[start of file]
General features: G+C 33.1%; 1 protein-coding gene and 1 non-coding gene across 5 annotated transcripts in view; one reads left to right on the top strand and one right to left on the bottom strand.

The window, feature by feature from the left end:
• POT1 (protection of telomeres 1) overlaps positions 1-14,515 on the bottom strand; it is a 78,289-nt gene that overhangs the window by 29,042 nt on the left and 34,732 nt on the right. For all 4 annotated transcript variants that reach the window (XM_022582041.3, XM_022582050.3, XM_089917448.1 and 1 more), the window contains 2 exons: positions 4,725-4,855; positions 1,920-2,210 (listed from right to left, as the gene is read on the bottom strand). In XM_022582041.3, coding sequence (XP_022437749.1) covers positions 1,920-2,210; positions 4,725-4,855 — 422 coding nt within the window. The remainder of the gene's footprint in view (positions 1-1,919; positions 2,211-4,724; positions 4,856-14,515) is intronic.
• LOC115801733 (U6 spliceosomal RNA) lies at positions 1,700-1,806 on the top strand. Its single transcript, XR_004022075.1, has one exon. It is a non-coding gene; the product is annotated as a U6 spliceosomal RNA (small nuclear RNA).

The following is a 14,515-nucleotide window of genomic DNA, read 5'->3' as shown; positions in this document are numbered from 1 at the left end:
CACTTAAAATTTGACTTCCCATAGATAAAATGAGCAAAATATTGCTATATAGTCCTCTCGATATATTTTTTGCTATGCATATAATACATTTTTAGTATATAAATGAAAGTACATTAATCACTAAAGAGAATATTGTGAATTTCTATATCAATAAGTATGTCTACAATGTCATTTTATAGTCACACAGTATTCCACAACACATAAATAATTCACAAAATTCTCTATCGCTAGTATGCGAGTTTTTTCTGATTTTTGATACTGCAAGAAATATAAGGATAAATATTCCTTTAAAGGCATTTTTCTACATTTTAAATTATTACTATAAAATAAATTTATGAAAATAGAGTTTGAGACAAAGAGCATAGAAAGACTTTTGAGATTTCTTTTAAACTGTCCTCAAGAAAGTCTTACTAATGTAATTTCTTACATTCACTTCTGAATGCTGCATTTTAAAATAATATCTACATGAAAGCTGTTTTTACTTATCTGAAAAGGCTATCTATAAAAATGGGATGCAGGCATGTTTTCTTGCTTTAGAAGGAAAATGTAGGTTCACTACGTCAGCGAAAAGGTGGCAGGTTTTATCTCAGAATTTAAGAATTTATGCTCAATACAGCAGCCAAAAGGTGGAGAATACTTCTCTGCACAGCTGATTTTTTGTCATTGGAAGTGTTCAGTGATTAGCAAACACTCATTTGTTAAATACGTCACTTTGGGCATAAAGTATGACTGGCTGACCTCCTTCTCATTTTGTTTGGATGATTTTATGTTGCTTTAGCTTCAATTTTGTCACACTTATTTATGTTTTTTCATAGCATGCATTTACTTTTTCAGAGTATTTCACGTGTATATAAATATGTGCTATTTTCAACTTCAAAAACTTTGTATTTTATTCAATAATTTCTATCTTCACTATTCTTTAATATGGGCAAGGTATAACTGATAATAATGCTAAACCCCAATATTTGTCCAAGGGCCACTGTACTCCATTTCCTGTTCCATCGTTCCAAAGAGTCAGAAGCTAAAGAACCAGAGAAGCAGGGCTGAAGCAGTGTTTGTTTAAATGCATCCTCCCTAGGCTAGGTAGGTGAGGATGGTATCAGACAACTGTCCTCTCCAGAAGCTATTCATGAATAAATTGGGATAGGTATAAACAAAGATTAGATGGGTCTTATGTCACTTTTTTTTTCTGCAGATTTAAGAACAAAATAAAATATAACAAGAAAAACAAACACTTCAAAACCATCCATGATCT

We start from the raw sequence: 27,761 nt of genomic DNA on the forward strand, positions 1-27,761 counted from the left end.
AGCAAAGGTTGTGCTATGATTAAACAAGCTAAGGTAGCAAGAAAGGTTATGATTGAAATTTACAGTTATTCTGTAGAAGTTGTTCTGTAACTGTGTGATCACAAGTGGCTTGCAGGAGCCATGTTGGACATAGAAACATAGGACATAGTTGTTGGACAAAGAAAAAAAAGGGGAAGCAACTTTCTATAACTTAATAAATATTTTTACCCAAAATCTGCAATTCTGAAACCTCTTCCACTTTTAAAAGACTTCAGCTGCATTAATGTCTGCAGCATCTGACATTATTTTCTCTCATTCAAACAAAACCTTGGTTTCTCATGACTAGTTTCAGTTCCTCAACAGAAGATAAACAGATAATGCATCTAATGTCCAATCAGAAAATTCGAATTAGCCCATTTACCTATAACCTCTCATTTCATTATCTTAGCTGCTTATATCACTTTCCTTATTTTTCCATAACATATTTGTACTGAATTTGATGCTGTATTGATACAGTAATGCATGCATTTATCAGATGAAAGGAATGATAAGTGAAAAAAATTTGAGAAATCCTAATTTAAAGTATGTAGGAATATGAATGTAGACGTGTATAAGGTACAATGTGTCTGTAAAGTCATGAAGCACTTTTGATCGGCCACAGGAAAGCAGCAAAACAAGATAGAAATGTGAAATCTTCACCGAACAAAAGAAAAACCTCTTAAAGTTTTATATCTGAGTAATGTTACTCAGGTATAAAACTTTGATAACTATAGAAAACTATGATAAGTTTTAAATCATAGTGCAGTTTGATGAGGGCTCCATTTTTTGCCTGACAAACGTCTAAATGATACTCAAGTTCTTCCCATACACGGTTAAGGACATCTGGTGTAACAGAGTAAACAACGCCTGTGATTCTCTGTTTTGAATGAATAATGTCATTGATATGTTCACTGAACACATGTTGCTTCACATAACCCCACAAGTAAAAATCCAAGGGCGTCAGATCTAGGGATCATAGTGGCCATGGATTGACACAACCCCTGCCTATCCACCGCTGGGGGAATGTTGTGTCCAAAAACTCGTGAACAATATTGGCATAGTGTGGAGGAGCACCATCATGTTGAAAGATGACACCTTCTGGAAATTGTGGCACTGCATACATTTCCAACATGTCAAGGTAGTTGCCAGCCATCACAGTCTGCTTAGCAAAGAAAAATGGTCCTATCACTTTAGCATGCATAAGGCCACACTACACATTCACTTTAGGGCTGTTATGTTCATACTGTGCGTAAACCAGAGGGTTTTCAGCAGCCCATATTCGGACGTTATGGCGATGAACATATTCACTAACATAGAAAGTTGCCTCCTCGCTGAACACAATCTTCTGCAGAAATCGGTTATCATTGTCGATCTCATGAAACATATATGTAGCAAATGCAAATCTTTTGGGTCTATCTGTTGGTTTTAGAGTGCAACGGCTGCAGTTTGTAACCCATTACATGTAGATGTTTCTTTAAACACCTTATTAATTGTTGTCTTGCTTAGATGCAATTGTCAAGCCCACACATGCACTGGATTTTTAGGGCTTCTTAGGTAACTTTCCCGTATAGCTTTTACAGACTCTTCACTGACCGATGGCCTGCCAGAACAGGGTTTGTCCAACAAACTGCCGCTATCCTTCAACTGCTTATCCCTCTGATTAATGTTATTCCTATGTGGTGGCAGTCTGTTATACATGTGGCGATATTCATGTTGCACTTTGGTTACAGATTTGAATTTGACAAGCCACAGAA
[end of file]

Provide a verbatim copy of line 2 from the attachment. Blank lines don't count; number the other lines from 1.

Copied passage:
The window, feature by feature from the left end: